Sunday, February 17, 2013

Sermon, Lent 1C, Luke 4:1-13

Let’s talk about temptation.  Temptation is all around us.  We are tempted by advertisers to buy things we don’t need.  We are tempted by our daily schedules to put off calls to daily prayer and worship.  We are tempted by our wealth to elevate ourselves and diminish God and neighbor.  We are tempted by our position and status to ignore cries for equality and justice.  We are tempted into sinful actions and non-actions more times than we probably realize and more often than we know.

One of the reasons we claim Jesus as Savior is that, in him, we have someone just like us who stands in the gap between God and man.  In him we have an Advocate with the Father.  In him we have one who was tempted in every way as we are, yet did not sin.  Temptation, then, even reaches out to touch Jesus.  And today we hear about that with the three temptations of Christ that come in the form of bread, power and protection.

In the first temptation, Jesus is asked to turn stones into bread.  Think of how many hungry people you could feed by doing that.  Satan says, “You’ve been in the wilderness for forty days, you must be hungry.  People in the world are starving to death, you could end that.”  Jesus replies, “We don’t live by bread alone.”

We don’t live by bread alone is a simple truth.  We need protein, water, vitamins, minerals, leafy greens and a variety of other things for a healthy, well-balanced diet.  Jesus isn’t interested in a quick fix of instantaneous bread.  Jesus is interested in our long-term health.

The other temptations, power and protection, also hinge on quick fixes.  These are designed for instant gratification.  Ruling over the world in an instant and swooping into downtown Jerusalem on the wings of angels would certainly make things easier for Jesus.  They would also give him some much-needed, positive PR.  But life isn’t always easy, and building disciples takes more than impressive PR stunts.

But something caught my attention while going over this passage.  When was Jesus tempted?  I’m willing to bet that most of us think he was tempted at the end of his 40 days in the wilderness.  And if we were in Matthew, that would be true.  Luke, however, says that Jesus was tempted for all 40 days.

The entire time Jesus was in the wilderness he is being tempted by the devil.  For 40 days he listens to the devil whisper, “You must be hungry . . . You’re the Son of God, prove it . . . Let me give you a kingdom worthy of your status . . . Don’t you trust God?”  On and on and on, every day for 40 days Jesus had to listen to this.  And here’s the kicker: the Holy Spirit led him out there.  The Holy Spirit led Jesus into the wilderness and into temptation.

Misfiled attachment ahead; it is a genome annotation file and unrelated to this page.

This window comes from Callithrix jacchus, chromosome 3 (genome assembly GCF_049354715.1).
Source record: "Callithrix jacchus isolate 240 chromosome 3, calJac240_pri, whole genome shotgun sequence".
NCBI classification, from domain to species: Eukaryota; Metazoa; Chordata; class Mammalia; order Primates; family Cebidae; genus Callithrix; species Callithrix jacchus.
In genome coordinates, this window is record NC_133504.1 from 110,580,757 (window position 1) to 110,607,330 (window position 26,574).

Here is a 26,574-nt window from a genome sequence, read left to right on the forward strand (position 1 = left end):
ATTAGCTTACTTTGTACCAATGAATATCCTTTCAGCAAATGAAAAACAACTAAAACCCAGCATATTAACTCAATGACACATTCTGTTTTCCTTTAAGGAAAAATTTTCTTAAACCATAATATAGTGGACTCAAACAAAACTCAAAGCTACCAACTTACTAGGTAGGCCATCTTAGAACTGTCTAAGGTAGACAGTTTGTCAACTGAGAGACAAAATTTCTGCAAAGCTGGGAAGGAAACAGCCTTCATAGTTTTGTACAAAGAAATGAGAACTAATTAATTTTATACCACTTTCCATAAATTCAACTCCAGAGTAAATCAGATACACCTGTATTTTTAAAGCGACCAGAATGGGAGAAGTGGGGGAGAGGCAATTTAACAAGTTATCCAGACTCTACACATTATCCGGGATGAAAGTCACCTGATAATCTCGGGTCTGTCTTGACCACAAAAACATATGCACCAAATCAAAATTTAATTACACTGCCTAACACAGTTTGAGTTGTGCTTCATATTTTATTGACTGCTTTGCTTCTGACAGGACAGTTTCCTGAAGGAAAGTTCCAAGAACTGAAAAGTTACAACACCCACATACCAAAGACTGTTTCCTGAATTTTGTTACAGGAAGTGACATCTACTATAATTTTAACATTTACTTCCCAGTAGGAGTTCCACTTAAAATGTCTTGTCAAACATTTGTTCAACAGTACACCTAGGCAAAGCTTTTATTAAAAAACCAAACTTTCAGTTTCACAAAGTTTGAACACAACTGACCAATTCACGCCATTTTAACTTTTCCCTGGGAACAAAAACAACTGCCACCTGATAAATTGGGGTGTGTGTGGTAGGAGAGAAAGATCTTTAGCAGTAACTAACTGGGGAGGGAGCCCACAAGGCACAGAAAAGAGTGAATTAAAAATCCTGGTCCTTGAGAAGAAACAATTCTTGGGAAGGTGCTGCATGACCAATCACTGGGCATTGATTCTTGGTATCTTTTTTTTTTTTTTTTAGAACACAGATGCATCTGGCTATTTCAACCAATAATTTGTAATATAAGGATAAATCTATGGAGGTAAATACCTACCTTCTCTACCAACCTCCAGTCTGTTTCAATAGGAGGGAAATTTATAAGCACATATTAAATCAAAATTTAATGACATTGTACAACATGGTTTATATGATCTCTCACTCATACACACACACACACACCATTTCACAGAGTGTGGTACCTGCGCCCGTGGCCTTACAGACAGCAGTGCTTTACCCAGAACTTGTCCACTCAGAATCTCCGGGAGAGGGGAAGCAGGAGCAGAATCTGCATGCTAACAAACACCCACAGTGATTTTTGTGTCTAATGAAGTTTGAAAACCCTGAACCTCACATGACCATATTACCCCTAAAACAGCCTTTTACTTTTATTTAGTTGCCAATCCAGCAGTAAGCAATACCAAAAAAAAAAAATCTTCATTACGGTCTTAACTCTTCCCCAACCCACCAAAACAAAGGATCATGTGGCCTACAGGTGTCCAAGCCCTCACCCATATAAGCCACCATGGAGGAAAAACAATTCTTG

I’m wondering now if the Lord’s Prayer was a remembrance of this and, having lived through that experience, reflects Jesus’ desire that no one else be led into temptation as he was.

So Jesus was tempted in the desert for the entire 40 days.  This is important for us to consider on two points.  The first is fairly obvious in that he was tempted in every way as we are, yet did not sin.  The second is maybe not so obvious, but if Jesus was continually tempted in the wilderness, what makes us think that we won’t, or can’t, be tempted daily?  If we understand that temptation is a daily occurrence, we might be better able to avoid falling prey to its siren song.

Temptation, I think, is a necessary part of our lives and I see it serving two purposes.  One purpose is to give us spiritual strength.  Like exercise gives our bodies physical strength through resistance that ultimately leads to a stronger and healthier body, temptation is a spiritual resistance that leads us to a stronger and healthier spiritual life.  We know temptation is there.  At some point we need to stop saying, “The devil made me do it,” and start taking responsibility for our own actions.  In other words, our sins are our own and we need to own up to that.

Abba Anthony, the great desert monastic, said, “This is the great work of a man: always to take the blame for his own sins and expect temptation to his last breath.”

Temptation doesn’t leave us.  But we can become spiritually stronger and, hopefully, sin less when we confess those sins to God honestly while keeping on the lookout for those “opportune times” where the devil finds us weakened.

The second thing temptation does is to lead us to salvation.  Evagrius, another great desert monk, said, “Take away temptation and no one will be saved.”

Think about a body of water.  If you’re swimming in it, doing laps or playing, everything is fine.  But if you weaken, run out of strength, begin to struggle and sink, you need to be saved.  It’s the same with temptation.

If there were no struggle, if there were nothing to challenge us, if we never got weak or exhausted, we wouldn’t need to be saved.  If there were no temptation, we wouldn’t need a Savior.  If there were no temptation, life would be perfect.  It might also be boring.  But we do need a Savior for precisely the exact reason I just said – because we fall into sin through temptation on a regular basis.

As we spend these next 40-some days in our own wilderness of Lent, let us not succumb to the quick-fix solutions of the devil.  Let us take responsibility for our own sins before God.  And let us work to gain spiritual strength from facing down our temptations on a daily basis.

In the midst of a world full of temptation, may you have a holy, blessed and life-giving Lent.



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